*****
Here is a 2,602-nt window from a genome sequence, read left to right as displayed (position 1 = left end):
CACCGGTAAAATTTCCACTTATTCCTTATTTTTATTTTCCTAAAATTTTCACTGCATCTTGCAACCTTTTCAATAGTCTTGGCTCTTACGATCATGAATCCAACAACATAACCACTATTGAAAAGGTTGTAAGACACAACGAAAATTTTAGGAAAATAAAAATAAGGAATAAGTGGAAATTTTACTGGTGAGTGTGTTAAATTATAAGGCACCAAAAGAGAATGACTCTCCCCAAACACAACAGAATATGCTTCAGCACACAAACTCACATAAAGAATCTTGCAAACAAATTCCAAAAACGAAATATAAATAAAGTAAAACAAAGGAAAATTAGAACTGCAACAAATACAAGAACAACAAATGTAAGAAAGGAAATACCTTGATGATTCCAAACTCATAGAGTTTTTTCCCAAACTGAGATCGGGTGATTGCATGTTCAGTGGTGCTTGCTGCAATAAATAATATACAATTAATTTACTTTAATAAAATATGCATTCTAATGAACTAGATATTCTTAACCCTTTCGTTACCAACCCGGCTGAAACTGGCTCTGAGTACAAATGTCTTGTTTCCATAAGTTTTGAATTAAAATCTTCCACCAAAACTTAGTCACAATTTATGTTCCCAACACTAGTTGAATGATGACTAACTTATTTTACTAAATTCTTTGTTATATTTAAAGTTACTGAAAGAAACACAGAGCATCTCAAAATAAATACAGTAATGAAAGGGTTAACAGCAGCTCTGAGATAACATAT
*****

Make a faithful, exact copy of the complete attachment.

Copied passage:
Here is a 2,602-nt window from a genome sequence, read left to right as displayed (position 1 = left end):
CACCGGTAAAATTTCCACTTATTCCTTATTTTTATTTTCCTAAAATTTTCACTGCATCTTGCAACCTTTTCAATAGTCTTGGCTCTTACGATCATGAATCCAACAACATAACCACTATTGAAAAGGTTGTAAGACACAACGAAAATTTTAGGAAAATAAAAATAAGGAATAAGTGGAAATTTTACTGGTGAGTGTGTTAAATTATAAGGCACCAAAAGAGAATGACTCTCCCCAAACACAACAGAATATGCTTCAGCACACAAACTCACATAAAGAATCTTGCAAACAAATTCCAAAAACGAAATATAAATAAAGTAAAACAAAGGAAAATTAGAACTGCAACAAATACAAGAACAACAAATGTAAGAAAGGAAATACCTTGATGATTCCAAACTCATAGAGTTTTTTCCCAAACTGAGATCGGGTGATTGCATGTTCAGTGGTGCTTGCTGCAATAAATAATATACAATTAATTTACTTTAATAAAATATGCATTCTAATGAACTAGATATTCTTAACCCTTTCGTTACCAACCCGGCTGAAACTGGCTCTGAGTACAAATGTCTTGTTTCCATAAGTTTTGAATTAAAATCTTCCACCAAAACTTAGTCACAATTTATGTTCCCAACACTAGTTGAATGATGACTAACTTATTTTACTAAATTCTTTGTTATATTTAAAGTTACTGAAAGAAACACAGAGCATCTCAAAATAAATACAGTAATGAAAGGGTTAACAGCAGCTCTGAGATAACATAT